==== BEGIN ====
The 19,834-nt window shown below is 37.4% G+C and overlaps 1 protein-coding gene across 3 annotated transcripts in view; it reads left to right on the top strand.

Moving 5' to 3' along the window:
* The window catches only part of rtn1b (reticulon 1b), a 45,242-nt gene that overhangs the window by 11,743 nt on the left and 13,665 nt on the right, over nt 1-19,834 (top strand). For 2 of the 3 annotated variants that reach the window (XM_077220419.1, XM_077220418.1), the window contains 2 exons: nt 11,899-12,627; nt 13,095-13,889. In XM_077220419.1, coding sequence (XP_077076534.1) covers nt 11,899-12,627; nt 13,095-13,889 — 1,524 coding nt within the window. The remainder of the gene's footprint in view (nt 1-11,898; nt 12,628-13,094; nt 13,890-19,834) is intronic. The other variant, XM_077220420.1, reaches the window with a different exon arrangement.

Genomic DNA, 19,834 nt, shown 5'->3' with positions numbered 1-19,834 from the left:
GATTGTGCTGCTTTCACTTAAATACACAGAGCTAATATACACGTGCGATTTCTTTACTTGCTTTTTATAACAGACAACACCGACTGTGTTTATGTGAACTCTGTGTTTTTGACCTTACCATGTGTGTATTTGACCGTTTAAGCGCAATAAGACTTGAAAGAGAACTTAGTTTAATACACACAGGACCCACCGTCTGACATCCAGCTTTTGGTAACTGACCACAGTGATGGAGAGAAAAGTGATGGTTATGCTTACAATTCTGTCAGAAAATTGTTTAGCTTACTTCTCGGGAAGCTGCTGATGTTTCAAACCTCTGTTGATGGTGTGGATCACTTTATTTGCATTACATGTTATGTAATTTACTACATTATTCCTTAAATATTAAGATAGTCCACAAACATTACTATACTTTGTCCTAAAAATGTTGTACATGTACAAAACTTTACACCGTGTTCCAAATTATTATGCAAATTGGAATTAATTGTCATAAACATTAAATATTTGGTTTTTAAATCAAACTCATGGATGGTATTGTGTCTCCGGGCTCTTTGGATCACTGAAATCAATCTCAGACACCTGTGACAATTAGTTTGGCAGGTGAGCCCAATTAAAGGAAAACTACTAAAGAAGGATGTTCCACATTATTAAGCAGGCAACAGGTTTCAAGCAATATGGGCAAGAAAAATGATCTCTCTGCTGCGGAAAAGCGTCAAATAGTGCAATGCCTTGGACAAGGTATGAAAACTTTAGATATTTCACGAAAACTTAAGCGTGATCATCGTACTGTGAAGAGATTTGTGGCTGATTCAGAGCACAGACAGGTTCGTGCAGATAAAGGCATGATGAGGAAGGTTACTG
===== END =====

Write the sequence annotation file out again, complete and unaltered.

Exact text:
The 19,834-nt window shown below is 37.4% G+C and overlaps 1 protein-coding gene across 3 annotated transcripts in view; it reads left to right on the top strand.

Moving 5' to 3' along the window:
* The window catches only part of rtn1b (reticulon 1b), a 45,242-nt gene that overhangs the window by 11,743 nt on the left and 13,665 nt on the right, over nt 1-19,834 (top strand). For 2 of the 3 annotated variants that reach the window (XM_077220419.1, XM_077220418.1), the window contains 2 exons: nt 11,899-12,627; nt 13,095-13,889. In XM_077220419.1, coding sequence (XP_077076534.1) covers nt 11,899-12,627; nt 13,095-13,889 — 1,524 coding nt within the window. The remainder of the gene's footprint in view (nt 1-11,898; nt 12,628-13,094; nt 13,890-19,834) is intronic. The other variant, XM_077220420.1, reaches the window with a different exon arrangement.

Genomic DNA, 19,834 nt, shown 5'->3' with positions numbered 1-19,834 from the left:
GATTGTGCTGCTTTCACTTAAATACACAGAGCTAATATACACGTGCGATTTCTTTACTTGCTTTTTATAACAGACAACACCGACTGTGTTTATGTGAACTCTGTGTTTTTGACCTTACCATGTGTGTATTTGACCGTTTAAGCGCAATAAGACTTGAAAGAGAACTTAGTTTAATACACACAGGACCCACCGTCTGACATCCAGCTTTTGGTAACTGACCACAGTGATGGAGAGAAAAGTGATGGTTATGCTTACAATTCTGTCAGAAAATTGTTTAGCTTACTTCTCGGGAAGCTGCTGATGTTTCAAACCTCTGTTGATGGTGTGGATCACTTTATTTGCATTACATGTTATGTAATTTACTACATTATTCCTTAAATATTAAGATAGTCCACAAACATTACTATACTTTGTCCTAAAAATGTTGTACATGTACAAAACTTTACACCGTGTTCCAAATTATTATGCAAATTGGAATTAATTGTCATAAACATTAAATATTTGGTTTTTAAATCAAACTCATGGATGGTATTGTGTCTCCGGGCTCTTTGGATCACTGAAATCAATCTCAGACACCTGTGACAATTAGTTTGGCAGGTGAGCCCAATTAAAGGAAAACTACTAAAGAAGGATGTTCCACATTATTAAGCAGGCAACAGGTTTCAAGCAATATGGGCAAGAAAAATGATCTCTCTGCTGCGGAAAAGCGTCAAATAGTGCAATGCCTTGGACAAGGTATGAAAACTTTAGATATTTCACGAAAACTTAAGCGTGATCATCGTACTGTGAAGAGATTTGTGGCTGATTCAGAGCACAGACAGGTTCGTGCAGATAAAGGCATGATGAGGAAGGTTACTG